Average/ Healthy Weight

    Average weight indicates that you are staying within the pre-defined healthy range. Coming under this category shows that you are less prone to health issues, have better energy levels, and enhanced well-being overall. It also shows no complications related to obesity and enhanced longevity.

    Underweight Category

    If you are under the range prescribed for average weight, it indicates that you belong to the underweight category. Being underweight also means insufficient calorie intake, causing malnutrition and leading to a lack of immunity, vitamin deficiencies, and low energy levels. Your physician will help identify the cause of your low body weight and suggest the right treatment.

    Overweight Category

    If your body weighs more than the normal weight range, then it means that you are overweight. This category is associated with higher risks of developing chronic issues like hypertension and diabetes and deteriorating joint health. Consult your doctor to lose weight naturally using healthy methods to avoid chronic illnesses.

    Both BMI and Height-Weight Charts are useful tools to help you know whether you are in the ideal weight category. With these tools, you can determine how healthy or unhealthy you are based on your body size/frame and age.

    Understanding Body Mass Index (BMI)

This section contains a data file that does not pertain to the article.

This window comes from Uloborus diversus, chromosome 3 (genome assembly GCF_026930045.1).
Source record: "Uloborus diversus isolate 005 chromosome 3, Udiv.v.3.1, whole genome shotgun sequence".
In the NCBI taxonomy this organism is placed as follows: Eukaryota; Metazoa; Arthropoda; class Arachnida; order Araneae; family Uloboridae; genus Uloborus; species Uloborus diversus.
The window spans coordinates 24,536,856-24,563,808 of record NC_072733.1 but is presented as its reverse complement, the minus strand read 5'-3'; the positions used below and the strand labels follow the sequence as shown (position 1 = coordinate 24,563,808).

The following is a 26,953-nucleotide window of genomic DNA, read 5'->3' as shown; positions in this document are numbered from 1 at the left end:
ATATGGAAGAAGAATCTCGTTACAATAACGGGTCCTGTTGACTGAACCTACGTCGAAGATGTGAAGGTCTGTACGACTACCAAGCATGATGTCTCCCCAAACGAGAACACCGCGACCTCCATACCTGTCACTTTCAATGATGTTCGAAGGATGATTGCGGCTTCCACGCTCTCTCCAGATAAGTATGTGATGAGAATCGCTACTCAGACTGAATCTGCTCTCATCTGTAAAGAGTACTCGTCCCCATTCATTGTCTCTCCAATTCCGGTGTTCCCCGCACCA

BMI, or Body Mass Index, is a commonly used medical screening tool for assessing an individual’s body weight [3]. The BMI measure utilises your height and weight data to calculate and determine if you are within the ideal body weight range. The BMI calculation is performed by dividing your weight in kilograms by the height measured in meters to estimate your body fat [4]. BMI estimates body fat and indicates the risk of developing serious illness due to excess body fat. The higher your BMI, the more the risk of developing issues like cardiovascular diseases, type 2 diabetes, breathing issues, high blood pressure, a few cancer types, and gallstones.

    The normal range of BMI lies from 18.5 to 25, the overweight range is from 15 to 30, the underweight range is lower than 18.5, and the obesity BMI range is more than 30 [5]. Like any other health measuring tool, BMI is not a perfect choice for determining the healthy weight range [6]. This is because the results of BMI might vary when you are pregnant or an athlete or a weight trainer with high muscle mass. BMI is not accurate in determining body fat in kids and elderly. The standard measures related to obesity also tend to differ in ethnicity. For instance, BMI might underestimate the risk for individuals belonging to Asian descent [7] than Africans [8]. However, BMI serves as a useful tool that indicates the onset of several diseases when an individual is obese or overweight.